- It is incredibly quiet. (12 March 2020)
- [The] utter silence in that very place can devour your feelings the moment you step in to the middle of those giants. Peacefulness in one word (16 April 2020)
- Spooky ambience... (19 January 2021)
- Mesmerisingly beautiful! (9 July 2021)
- Highly recommend as it is very surreal and beautiful! (3 January 2022)
- Stunning place to visit. (9 January 2022)
- The place was aesthetically pleasing. I love how the redwood trees were arranged. (20 February 2022)
- It’s not until you enter the near perfectly planted forest that the grandeur overcomes you. Wow, simply, WOW. (24 May 2022).
Selected bibliographyBoughton, Walter, A Century of Water Resources Development in Australia 1900-1999, The Institution of Engineers, Australia, 1999.Carron, LT, A History of Forestry in Australia, ANU Press, 1995.Context (for Heritage Victoria), Victorian Water Supply Heritage Study Volume 1: Thematic Environmental History Final Report, 31 October 2007.Extent Heritage for Yarra Ranges Shire, Heritage Citation: Cement Creek Plantation, September 2022.Jacobs, for Melbourne Water, Environmental Flow Determination for Cement Creek: Issues Paper, 0002, Draft, 18 December 2019.Moulds, Francis Robert, The Dynamic Forest: A History of Forestry and Forest Industries in Victoria, Lynedoch Publications, Melbourne, 1991.National Trust Tree Register, Cement Creek Plantation, Cement Creek Road, WarburtonNational Trust Classification Report, T12138,Robert Vertessy, Fred Watson & Sharon O'Sullivan, 'Factors determining relations between stand age and catchment water balance in mountain ash forests', Forest Ecology and Management, Volume 143, Issues 1–3, 1 April 2001, pp. 13-26.Melbourne Water Corporation, Co-designed Catchment Program for the Yarra Catchment: Working Together for Healthy Waterways, 2018.Melbourne Water Corporation, Our Water Supply Challenges, accessed 19 December 2022.
ContactsThe Executive Director thanks the following people for their contribution to this assessment:
- Hannah Elliott, Strategic Planner, Design & Place, Yarra Ranges Shire
- Vivian Lu, Heritage Advisor, Extent Heritage
- Paul Roser, Manager Heritage Partnerships, Parks Victoria
- Melissa Tuliranta, Ranger, Yarra Ranges National Park
- Kim Wilson, Statewide Heritage Advisor, Parks Victoria
CEMENT CREEK PLANTATION - Permit ExemptionsGeneral Exemptions:General exemptions apply to all places and objects included in the Victorian Heritage Register (VHR). General exemptions have been designed to allow everyday activities, maintenance and changes to your property, which don’t harm its cultural heritage significance, to proceed without the need to obtain approvals under the Heritage Act 2017.Places of worship: In some circumstances, you can alter a place of worship to accommodate religious practices without a permit, but you must notify the Executive Director of Heritage Victoria before you start the works or activities at least 20 business days before the works or activities are to commence.Subdivision/consolidation: Permit exemptions exist for some subdivisions and consolidations. If the subdivision or consolidation is in accordance with a planning permit granted under Part 4 of the Planning and Environment Act 1987 and the application for the planning permit was referred to the Executive Director of Heritage Victoria as a determining referral authority, a permit is not required.Specific exemptions may also apply to your registered place or object. If applicable, these are listed below. Specific exemptions are tailored to the conservation and management needs of an individual registered place or object and set out works and activities that are exempt from the requirements of a permit. Specific exemptions prevail if they conflict with general exemptions. Find out more about heritage permit exemptions here.Specific Exemptions:Specific Exemptions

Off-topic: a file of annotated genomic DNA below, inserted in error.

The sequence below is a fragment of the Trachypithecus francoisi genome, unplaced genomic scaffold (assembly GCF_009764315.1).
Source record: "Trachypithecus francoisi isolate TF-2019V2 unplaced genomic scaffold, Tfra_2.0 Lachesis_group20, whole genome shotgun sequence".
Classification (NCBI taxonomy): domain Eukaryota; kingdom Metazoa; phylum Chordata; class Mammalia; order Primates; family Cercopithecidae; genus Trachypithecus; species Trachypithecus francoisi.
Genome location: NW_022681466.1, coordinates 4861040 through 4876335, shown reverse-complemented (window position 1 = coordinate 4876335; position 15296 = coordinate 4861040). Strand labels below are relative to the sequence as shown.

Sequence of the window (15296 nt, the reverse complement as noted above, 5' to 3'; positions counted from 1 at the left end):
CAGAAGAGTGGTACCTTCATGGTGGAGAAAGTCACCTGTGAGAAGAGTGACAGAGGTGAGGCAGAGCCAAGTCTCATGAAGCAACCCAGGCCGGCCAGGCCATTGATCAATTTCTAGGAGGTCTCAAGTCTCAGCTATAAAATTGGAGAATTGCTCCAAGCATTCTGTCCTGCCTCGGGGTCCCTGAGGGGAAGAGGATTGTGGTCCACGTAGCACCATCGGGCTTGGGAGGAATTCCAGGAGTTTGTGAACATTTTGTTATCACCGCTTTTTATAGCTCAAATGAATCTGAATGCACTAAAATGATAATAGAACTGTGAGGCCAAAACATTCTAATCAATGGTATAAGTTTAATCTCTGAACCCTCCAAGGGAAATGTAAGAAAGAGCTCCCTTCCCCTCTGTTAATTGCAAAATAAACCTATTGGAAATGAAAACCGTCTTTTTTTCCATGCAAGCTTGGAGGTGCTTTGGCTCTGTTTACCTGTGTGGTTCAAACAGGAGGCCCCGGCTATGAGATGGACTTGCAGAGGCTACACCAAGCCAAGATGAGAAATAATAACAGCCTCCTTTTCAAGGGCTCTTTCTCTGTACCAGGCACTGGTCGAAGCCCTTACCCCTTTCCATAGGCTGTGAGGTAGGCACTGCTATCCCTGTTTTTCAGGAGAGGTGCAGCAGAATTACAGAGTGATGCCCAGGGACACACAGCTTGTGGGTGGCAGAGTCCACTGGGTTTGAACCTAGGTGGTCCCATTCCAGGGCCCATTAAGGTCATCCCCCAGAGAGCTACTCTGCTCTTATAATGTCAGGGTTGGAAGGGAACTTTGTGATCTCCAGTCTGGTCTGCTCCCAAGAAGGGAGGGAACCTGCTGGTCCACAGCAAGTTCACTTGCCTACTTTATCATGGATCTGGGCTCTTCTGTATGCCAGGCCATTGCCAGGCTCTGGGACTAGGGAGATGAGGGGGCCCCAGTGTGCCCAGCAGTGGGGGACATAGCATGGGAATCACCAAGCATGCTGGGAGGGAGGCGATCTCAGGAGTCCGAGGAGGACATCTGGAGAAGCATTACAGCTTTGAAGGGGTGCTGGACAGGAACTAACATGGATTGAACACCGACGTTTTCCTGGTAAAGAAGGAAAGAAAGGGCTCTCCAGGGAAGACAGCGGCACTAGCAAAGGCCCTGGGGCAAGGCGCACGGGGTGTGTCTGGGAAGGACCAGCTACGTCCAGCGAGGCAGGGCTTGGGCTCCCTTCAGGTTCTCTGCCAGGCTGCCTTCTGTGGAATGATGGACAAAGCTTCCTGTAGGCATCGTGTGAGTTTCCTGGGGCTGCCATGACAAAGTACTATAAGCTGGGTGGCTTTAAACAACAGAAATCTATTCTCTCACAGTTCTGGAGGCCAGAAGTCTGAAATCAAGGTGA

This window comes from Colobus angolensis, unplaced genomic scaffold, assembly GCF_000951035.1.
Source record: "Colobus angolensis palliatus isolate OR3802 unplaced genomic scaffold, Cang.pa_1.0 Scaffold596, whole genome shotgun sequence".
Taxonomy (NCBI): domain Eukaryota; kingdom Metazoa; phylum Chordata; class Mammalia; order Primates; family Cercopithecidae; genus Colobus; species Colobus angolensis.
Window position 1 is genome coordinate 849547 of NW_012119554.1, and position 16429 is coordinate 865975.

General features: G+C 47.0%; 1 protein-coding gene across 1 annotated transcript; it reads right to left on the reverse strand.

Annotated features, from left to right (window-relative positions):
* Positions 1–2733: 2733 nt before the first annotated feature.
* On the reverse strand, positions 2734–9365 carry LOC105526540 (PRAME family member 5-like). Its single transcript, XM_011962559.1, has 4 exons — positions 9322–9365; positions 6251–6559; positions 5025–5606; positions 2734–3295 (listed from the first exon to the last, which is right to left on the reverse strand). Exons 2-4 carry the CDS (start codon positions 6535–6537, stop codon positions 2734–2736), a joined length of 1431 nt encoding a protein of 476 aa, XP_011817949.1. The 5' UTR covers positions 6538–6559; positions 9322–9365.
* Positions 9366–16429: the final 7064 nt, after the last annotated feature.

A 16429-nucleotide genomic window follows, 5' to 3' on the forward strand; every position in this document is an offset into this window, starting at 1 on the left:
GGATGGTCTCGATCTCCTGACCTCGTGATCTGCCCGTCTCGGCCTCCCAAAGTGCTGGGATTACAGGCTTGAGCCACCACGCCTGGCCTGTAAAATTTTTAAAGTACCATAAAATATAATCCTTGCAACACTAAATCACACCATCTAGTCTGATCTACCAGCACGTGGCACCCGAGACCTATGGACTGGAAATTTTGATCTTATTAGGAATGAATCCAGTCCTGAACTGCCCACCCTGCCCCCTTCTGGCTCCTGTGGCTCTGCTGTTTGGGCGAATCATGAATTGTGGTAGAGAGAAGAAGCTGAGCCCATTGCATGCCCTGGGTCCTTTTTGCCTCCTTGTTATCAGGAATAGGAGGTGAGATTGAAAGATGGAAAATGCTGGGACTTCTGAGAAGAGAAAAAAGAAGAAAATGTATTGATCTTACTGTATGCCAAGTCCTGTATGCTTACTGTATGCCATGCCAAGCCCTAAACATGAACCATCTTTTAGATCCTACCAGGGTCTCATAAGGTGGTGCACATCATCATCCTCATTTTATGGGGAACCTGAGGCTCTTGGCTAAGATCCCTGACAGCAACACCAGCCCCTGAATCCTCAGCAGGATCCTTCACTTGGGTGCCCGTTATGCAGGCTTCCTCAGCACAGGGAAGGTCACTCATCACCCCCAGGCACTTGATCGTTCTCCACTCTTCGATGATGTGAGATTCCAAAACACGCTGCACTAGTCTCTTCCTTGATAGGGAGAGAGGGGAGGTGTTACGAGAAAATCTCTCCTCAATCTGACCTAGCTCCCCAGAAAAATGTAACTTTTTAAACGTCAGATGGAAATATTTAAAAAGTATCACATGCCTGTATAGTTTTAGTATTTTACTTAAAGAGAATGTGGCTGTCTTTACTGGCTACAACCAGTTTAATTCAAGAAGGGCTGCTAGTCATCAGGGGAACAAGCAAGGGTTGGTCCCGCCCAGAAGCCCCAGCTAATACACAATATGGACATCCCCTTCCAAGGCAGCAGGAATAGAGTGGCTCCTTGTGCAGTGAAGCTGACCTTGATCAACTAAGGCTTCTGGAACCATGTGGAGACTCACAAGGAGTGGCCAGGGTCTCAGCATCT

Exempt works and activitiesThe below permit exemption is not considered to cause harm to the cultural heritage significance of the Cement Creek Plantation, subject to the guidelines and conditions below.
The strip of native vegetation between the 2018 carpark and Cement Creek Road
- All processes of land, water and animal management that are permitted within the Yarra Ranges National Park under the Parks Victoria Act 2018 and associated regulations and guidelines issued by Parks Victoria.
- Where there is an inconsistency between permit exemptions specific to the registered place or object (‘specific exemptions’) established in accordance with either section 49(3) or section 92(3) of the Heritage Act 2017 (Vic) and general exemptions established in accordance with section 92(1) of the Heritage Act 2017 (Vic) specific exemptions will prevail to the extent of any inconsistency.
- In specific exemptions, words have the same meaning as in the Heritage Act 2017 (Vic), unless otherwise indicated. Where there is an inconsistency between specific exemptions and the Heritage Act 2017 (Vic), the Heritage Act 2017 (Vic) will prevail to the extent of any inconsistency.